Senior advisers say Cruz will run as an unabashed conservative eager to mobilize like-minded voters who cannot stomach the choice of the "mushy middle" that he has ridiculed on the stump over the past two months in Iowa, New Hampshire and South Carolina. "Ted is exactly where most Republican voters are," said Mike Needham, who heads the conservative advocacy group Heritage Action for America. "Most people go to Washington and get co-opted. And Ted clearly is somebody that hasn't been."
For various reasons, I am pleased that Senator Cruz is the first GOP candidate to officially throw his hat into the ring and that he will be running as a "unabashed conservative." As explained in this prior post, this unabashed conservative has stated that he believes a commitment to "fairness" and "justice" and "common sense" calls for passage of the Smarter Sentencing Act and other federal reforms which would help avoid "a world of Le Miserables, where a young man finds his entire future taken away by excessive mandatory minimums.
A few recent and older posts on the modern "conservative politics" of federal sentencing reform:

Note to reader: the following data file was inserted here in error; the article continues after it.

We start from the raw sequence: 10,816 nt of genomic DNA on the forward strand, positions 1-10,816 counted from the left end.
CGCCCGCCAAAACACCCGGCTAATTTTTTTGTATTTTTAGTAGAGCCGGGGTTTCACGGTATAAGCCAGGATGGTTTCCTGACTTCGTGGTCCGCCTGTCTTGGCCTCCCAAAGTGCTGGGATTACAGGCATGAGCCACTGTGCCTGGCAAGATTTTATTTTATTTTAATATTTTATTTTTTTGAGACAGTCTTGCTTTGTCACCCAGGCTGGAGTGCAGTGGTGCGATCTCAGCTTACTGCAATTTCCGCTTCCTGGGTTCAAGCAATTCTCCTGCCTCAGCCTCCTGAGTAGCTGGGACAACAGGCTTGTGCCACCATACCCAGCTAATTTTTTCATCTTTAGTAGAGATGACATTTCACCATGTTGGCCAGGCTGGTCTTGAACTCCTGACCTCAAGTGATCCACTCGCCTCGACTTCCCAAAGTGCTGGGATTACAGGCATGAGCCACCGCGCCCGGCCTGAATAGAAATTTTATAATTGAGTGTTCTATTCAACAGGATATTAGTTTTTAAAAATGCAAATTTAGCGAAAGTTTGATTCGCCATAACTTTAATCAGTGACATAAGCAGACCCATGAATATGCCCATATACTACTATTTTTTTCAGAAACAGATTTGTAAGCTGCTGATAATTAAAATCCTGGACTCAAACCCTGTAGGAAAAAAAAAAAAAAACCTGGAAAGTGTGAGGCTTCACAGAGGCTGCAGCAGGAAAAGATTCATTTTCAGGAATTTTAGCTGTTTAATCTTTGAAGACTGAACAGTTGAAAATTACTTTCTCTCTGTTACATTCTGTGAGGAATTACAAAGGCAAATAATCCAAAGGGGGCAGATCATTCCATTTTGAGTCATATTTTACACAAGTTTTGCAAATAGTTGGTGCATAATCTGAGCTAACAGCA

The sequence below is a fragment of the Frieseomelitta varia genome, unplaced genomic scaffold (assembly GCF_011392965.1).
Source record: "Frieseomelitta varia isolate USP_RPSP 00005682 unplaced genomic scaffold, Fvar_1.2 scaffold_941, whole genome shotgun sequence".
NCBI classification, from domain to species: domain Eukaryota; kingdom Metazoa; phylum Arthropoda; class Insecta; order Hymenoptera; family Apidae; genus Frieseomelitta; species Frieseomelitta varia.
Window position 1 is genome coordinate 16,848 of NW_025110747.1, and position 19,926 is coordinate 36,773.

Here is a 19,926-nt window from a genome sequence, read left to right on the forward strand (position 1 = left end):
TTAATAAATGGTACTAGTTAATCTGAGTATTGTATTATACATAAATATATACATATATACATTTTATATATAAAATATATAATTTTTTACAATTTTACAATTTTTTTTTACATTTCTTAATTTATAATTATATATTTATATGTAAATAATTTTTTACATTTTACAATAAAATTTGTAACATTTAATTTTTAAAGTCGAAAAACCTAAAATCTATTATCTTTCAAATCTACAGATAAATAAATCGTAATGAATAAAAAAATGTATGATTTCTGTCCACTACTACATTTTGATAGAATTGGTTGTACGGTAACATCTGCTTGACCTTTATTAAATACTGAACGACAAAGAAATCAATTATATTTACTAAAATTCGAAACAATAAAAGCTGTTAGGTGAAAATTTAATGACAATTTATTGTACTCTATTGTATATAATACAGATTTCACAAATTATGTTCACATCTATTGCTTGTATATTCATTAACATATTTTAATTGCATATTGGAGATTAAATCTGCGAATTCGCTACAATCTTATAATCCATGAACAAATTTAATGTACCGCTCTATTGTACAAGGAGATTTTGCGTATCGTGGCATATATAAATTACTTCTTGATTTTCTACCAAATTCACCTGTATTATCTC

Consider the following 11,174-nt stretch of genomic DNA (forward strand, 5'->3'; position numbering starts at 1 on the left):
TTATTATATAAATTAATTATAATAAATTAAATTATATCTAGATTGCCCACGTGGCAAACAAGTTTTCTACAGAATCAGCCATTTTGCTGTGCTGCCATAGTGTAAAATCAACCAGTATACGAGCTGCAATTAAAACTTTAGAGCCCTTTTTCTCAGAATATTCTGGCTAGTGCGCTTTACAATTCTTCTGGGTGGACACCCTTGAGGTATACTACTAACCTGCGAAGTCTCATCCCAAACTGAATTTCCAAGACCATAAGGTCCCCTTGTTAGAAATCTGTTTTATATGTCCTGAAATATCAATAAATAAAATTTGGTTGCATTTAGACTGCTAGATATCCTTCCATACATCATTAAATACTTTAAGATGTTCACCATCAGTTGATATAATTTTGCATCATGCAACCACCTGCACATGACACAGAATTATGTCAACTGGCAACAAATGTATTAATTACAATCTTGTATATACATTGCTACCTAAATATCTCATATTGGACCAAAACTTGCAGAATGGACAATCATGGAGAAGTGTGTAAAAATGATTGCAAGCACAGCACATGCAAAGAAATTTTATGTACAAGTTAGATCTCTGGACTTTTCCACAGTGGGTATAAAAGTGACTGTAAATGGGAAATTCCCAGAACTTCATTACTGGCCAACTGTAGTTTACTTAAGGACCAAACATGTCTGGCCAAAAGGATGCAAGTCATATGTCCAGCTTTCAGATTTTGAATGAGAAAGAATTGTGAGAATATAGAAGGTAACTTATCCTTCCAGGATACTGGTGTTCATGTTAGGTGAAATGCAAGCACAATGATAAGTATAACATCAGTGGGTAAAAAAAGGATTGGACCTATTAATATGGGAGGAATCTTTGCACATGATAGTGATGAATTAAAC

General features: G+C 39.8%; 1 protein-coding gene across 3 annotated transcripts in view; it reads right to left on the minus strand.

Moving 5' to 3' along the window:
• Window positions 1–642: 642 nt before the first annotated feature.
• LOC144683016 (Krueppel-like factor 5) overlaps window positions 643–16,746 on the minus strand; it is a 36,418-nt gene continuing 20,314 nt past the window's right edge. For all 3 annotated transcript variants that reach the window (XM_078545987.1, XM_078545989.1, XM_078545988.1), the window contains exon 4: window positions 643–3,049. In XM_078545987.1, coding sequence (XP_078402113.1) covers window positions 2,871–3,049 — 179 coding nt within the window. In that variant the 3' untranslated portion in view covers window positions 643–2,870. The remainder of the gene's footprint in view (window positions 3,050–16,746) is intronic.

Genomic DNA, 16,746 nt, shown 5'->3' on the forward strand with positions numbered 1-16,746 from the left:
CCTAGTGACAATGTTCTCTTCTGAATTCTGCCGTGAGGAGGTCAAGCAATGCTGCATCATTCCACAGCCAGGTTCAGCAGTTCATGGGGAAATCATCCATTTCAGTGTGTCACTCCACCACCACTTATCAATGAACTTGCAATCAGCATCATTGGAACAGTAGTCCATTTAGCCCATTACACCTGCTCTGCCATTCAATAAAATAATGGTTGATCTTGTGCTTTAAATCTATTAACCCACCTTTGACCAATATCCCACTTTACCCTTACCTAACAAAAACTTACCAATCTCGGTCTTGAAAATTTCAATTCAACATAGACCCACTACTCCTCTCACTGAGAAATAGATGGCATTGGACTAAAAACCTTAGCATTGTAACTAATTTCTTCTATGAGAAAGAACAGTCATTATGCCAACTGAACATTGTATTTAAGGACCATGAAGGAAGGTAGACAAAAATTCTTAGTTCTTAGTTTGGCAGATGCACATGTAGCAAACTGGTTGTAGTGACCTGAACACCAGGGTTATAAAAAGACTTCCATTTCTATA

- Can Senator Ted Cruz, who says "Smarter Sentencing Act Is Common Sense," get SSA through Congress?
- A positive perspective on possible prison reform emerging from Congress
- "Hey, Grandpa: End Mandatory Minimums!"
- Is major federal sentencing reform possible now that Republicans have full control of Congress?
- Shouldn't true fiscal conservatives question a federal program with 600% recent spending growth?
- "Criminal Sentencing Reform: A Conversation among Conservatives"
- Spotlighting that nearly all GOP Prez hopefuls are talking up sentencing reform
Pope Francis categorically condemns death penalty as "inadmissible" in today's world
As reported in this piece from Vatican Radio, which describes itself the "voice of the Pope and the Church in dialogue with the World," Pope Francis spoke about capital punishment during a meeting with members of an international anti-death penalty group. Here are details:
Capital punishment is cruel, inhuman and an offense to the dignity of human life. In today's world, the death penalty is "inadmissible, however serious the crime" that has been committed. That was Pope Francis’ unequivocal message to members of the International Commission against the death penalty who met with him on Friday morning in the Vatican.
In a lengthy letter written in Spanish and addressed to the president of the International Commission against the death penalty, Pope Francis thanks those who work tirelessly for a universal moratorium, with the goal of abolishing the use of capital punishment in countries right across the globe.